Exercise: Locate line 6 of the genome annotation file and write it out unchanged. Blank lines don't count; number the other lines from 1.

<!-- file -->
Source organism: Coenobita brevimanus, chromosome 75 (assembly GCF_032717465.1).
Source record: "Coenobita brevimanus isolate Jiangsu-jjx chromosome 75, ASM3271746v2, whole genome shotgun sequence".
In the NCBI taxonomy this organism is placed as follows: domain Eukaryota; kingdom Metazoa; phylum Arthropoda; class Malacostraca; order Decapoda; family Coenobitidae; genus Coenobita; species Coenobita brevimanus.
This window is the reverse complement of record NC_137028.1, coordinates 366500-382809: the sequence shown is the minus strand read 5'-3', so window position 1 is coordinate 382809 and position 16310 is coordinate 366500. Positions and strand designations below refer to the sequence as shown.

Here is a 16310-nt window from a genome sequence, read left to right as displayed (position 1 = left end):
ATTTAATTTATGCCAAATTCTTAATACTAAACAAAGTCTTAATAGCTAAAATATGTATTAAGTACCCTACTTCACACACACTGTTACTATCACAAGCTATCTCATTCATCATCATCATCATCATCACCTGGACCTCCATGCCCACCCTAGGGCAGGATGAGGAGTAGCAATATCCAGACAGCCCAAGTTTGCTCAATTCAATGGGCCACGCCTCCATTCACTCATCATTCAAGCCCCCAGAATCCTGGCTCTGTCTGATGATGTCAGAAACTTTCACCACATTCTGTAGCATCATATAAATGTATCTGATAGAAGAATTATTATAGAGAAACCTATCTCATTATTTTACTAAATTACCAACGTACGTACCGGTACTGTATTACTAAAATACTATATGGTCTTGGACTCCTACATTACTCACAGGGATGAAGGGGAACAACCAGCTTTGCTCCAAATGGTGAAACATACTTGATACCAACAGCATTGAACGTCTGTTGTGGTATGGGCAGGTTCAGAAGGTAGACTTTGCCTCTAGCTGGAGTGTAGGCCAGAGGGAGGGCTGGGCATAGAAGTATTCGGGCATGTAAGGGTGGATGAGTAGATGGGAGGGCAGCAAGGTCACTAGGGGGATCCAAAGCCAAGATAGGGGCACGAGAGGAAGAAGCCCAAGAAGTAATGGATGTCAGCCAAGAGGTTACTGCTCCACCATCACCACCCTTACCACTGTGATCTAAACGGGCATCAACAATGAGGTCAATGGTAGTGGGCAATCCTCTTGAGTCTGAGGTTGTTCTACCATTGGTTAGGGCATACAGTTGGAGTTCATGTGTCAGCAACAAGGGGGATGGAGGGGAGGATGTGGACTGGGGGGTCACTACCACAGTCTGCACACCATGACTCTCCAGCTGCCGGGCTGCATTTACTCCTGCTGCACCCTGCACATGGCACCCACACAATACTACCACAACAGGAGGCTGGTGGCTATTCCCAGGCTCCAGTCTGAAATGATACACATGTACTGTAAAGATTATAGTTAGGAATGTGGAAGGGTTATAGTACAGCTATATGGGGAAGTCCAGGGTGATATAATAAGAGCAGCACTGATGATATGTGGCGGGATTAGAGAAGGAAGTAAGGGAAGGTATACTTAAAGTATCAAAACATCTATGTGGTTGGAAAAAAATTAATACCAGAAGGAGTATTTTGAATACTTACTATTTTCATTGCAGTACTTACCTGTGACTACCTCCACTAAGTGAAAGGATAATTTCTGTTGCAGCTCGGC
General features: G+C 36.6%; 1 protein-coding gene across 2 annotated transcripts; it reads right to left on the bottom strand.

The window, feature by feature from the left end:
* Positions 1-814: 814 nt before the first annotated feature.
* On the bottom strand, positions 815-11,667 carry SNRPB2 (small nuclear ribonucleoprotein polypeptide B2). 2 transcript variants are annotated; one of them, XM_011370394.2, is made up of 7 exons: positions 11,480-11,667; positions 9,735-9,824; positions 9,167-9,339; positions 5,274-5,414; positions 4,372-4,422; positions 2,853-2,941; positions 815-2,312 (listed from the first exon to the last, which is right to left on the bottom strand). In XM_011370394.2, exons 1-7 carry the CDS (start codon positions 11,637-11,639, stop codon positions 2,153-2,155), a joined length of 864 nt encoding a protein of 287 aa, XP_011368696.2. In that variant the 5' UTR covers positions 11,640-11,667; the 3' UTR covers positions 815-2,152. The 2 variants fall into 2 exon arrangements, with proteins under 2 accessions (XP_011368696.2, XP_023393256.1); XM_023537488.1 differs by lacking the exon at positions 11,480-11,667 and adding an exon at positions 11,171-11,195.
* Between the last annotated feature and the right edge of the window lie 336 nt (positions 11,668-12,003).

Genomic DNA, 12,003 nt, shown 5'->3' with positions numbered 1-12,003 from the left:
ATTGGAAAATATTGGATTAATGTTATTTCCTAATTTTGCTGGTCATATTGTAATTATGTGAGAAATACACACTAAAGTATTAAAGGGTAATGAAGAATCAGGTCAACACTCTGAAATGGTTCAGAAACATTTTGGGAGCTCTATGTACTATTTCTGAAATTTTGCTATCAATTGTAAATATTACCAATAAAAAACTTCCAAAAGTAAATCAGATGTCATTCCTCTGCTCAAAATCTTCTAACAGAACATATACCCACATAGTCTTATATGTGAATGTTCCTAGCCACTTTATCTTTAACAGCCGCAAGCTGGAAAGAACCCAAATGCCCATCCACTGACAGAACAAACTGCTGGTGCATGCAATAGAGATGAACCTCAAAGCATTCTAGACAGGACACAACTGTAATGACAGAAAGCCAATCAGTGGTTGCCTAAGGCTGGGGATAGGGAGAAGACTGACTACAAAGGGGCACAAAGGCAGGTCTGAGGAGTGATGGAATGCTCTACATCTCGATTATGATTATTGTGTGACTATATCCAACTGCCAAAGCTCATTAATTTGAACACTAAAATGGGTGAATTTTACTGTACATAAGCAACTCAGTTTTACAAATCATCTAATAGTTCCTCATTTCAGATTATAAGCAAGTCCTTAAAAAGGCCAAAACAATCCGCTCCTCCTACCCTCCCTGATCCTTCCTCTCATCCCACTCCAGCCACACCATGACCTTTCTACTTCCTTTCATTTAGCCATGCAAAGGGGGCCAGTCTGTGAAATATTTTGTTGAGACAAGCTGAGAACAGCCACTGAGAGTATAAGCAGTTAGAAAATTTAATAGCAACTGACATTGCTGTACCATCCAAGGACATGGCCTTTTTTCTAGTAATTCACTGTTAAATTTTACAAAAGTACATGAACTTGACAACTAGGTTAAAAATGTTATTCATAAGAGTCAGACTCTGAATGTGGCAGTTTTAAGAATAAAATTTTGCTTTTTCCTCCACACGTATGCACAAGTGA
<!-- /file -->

ATTTAATTTATGCCAAATTCTTAATACTAAACAAAGTCTTAATAGCTAAAATATGTATTAAGTACCCTACTTCACACACACTGTTACTATCACAAGCTATCTCATTCATCATCATCATCATCATCACCTGGACCTCCATGCCCACCCTAGGGCAGGATGAGGAGTAGCAATATCCAGACAGCCCAAGTTTGCTCAATTCAATGGGCCACGCCTCCATTCACTCATCATTCAAGCCCCCAGAATCCTGGCTCTGTCTGATGATGTCAGAAACTTTCACCACATTCTGTAGCATCATATAAATGTATCTGATAGAAGAATTATTATAGAGAAACCTATCTCATTATTTTACTAAATTACCAACGTACGTACCGGTACTGTATTACTAAAATACTATATGGTCTTGGACTCCTACATTACTCACAGGGATGAAGGGGAACAACCAGCTTTGCTCCAAATGGTGAAACATACTTGATACCAACAGCATTGAACGTCTGTTGTGGTATGGGCAGGTTCAGAAGGTAGACTTTGCCTCTAGCTGGAGTGTAGGCCAGAGGGAGGGCTGGGCATAGAAGTATTCGGGCATGTAAGGGTGGATGAGTAGATGGGAGGGCAGCAAGGTCACTAGGGGGATCCAAAGCCAAGATAGGGGCACGAGAGGAAGAAGCCCAAGAAGTAATGGATGTCAGCCAAGAGGTTACTGCTCCACCATCACCACCCTTACCACTGTGATCTAAACGGGCATCAACAATGAGGTCAATGGTAGTGGGCAATCCTCTTGAGTCTGAGGTTGTTCTACCATTGGTTAGGGCATACAGTTGGAGTTCATGTGTCAGCAACAAGGGGGATGGAGGGGAGGATGTGGACTGGGGGGTCACTACCACAGTCTGCACACCATGACTCTCCAGCTGCCGGGCTGCATTTACTCCTGCTGCACCCTGCACATGGCACCCACACAATACTACCACAACAGGAGGCTGGTGGCTATTCCCAGGCTCCAGTCTGAAATGATACACATGTACTGTAAAGATTATAGTTAGGAATGTGGAAGGGTTATAGTACAGCTATATGGGGAAGTCCAGGGTGATATAATAAGAGCAGCACTGATGATATGTGGCGGGATTAGAGAAGGAAGTAAGGGAAGGTATACTTAAAGTATCAAAACATCTATGTGGTTGGAAAAAAATTAATACCAGAAGGAGTATTTTGAATACTTACTATTTTCATTGCAGTACTTACCTGTGACTACCTCCACTAAGTGAAAGGATAATTTCTGTTGCAGCTCGGC